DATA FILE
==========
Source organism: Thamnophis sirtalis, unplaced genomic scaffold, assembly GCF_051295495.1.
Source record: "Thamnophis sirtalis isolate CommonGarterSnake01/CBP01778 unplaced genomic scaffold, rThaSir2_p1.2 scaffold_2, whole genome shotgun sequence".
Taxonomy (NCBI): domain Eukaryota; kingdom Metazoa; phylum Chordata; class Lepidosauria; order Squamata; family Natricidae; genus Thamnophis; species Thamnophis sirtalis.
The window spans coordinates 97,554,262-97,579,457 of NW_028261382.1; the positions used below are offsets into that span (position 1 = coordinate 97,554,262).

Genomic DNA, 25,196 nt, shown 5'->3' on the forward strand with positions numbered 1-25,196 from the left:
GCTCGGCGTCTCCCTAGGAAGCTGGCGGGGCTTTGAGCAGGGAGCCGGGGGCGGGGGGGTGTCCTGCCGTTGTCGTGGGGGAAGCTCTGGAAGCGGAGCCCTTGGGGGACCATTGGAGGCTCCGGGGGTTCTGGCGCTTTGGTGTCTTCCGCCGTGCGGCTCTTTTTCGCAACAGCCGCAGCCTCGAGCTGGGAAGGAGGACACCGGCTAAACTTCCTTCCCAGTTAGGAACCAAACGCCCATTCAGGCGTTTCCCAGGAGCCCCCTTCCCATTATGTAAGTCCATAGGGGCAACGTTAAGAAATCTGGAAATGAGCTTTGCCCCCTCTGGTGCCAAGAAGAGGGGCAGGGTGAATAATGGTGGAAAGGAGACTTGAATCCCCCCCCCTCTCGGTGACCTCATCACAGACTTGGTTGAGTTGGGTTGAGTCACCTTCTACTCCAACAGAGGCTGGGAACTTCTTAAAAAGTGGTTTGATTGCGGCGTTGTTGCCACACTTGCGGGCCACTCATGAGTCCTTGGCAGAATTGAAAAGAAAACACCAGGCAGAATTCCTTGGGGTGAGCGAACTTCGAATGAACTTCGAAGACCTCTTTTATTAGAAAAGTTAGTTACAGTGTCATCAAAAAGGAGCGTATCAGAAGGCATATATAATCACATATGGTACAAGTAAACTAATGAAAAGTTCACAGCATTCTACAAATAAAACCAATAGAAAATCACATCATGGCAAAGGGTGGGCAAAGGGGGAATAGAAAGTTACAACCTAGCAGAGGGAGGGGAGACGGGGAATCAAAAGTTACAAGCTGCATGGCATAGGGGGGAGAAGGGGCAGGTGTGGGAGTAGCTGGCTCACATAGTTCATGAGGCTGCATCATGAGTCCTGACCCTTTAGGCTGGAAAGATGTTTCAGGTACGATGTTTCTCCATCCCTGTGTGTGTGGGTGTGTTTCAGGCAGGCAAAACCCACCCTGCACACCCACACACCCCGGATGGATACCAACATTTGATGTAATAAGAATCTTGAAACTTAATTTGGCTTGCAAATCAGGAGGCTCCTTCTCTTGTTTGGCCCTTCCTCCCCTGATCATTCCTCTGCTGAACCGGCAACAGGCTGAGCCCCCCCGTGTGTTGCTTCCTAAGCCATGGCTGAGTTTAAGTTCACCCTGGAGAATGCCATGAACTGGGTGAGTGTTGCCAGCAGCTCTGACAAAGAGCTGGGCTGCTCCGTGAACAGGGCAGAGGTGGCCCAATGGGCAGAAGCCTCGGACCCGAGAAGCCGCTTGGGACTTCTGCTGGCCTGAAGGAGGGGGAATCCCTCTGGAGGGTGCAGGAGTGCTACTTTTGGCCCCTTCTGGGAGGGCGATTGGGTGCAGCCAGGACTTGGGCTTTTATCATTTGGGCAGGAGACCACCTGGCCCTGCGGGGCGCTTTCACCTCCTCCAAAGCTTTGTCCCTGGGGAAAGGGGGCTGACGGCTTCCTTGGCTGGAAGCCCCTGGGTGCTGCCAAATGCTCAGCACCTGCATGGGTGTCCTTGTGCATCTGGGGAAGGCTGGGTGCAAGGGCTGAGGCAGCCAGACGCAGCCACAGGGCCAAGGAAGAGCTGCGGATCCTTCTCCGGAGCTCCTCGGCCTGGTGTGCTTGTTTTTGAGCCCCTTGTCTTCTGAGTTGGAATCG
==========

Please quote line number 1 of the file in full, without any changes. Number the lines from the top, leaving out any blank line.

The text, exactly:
Source organism: Thamnophis sirtalis, unplaced genomic scaffold, assembly GCF_051295495.1.